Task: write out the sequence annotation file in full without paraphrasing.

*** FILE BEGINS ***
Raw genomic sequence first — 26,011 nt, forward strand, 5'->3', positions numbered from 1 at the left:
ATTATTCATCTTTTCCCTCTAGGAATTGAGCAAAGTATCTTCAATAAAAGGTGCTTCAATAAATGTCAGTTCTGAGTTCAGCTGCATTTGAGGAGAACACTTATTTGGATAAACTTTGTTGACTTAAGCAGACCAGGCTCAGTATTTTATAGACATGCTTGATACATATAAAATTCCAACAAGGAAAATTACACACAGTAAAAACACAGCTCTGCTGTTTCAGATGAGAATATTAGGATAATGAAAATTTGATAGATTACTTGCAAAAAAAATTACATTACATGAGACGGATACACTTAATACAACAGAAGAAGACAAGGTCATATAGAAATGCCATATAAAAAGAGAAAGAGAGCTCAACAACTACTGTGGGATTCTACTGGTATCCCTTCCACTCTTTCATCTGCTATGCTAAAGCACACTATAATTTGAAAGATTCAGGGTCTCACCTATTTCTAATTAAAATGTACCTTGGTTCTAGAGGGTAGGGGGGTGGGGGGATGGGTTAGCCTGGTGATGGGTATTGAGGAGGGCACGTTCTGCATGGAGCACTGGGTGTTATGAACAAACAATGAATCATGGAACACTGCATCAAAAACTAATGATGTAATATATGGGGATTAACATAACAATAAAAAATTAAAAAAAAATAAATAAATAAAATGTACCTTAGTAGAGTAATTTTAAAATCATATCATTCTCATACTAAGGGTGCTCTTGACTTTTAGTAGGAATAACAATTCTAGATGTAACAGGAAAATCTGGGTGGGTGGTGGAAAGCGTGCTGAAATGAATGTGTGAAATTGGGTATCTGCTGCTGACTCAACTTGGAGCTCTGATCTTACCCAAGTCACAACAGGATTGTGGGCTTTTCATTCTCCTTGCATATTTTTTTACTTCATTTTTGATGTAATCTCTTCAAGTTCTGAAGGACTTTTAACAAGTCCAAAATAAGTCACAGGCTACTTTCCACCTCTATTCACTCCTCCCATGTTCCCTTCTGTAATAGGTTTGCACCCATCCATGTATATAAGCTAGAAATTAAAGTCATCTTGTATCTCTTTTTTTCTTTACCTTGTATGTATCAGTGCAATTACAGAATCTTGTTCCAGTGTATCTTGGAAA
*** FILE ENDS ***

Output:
Raw genomic sequence first — 26,011 nt, forward strand, 5'->3', positions numbered from 1 at the left:
ATTATTCATCTTTTCCCTCTAGGAATTGAGCAAAGTATCTTCAATAAAAGGTGCTTCAATAAATGTCAGTTCTGAGTTCAGCTGCATTTGAGGAGAACACTTATTTGGATAAACTTTGTTGACTTAAGCAGACCAGGCTCAGTATTTTATAGACATGCTTGATACATATAAAATTCCAACAAGGAAAATTACACACAGTAAAAACACAGCTCTGCTGTTTCAGATGAGAATATTAGGATAATGAAAATTTGATAGATTACTTGCAAAAAAAATTACATTACATGAGACGGATACACTTAATACAACAGAAGAAGACAAGGTCATATAGAAATGCCATATAAAAAGAGAAAGAGAGCTCAACAACTACTGTGGGATTCTACTGGTATCCCTTCCACTCTTTCATCTGCTATGCTAAAGCACACTATAATTTGAAAGATTCAGGGTCTCACCTATTTCTAATTAAAATGTACCTTGGTTCTAGAGGGTAGGGGGGTGGGGGGATGGGTTAGCCTGGTGATGGGTATTGAGGAGGGCACGTTCTGCATGGAGCACTGGGTGTTATGAACAAACAATGAATCATGGAACACTGCATCAAAAACTAATGATGTAATATATGGGGATTAACATAACAATAAAAAATTAAAAAAAAATAAATAAATAAAATGTACCTTAGTAGAGTAATTTTAAAATCATATCATTCTCATACTAAGGGTGCTCTTGACTTTTAGTAGGAATAACAATTCTAGATGTAACAGGAAAATCTGGGTGGGTGGTGGAAAGCGTGCTGAAATGAATGTGTGAAATTGGGTATCTGCTGCTGACTCAACTTGGAGCTCTGATCTTACCCAAGTCACAACAGGATTGTGGGCTTTTCATTCTCCTTGCATATTTTTTTACTTCATTTTTGATGTAATCTCTTCAAGTTCTGAAGGACTTTTAACAAGTCCAAAATAAGTCACAGGCTACTTTCCACCTCTATTCACTCCTCCCATGTTCCCTTCTGTAATAGGTTTGCACCCATCCATGTATATAAGCTAGAAATTAAAGTCATCTTGTATCTCTTTTTTTCTTTACCTTGTATGTATCAGTGCAATTACAGAATCTTGTTCCAGTGTATCTTGGAAA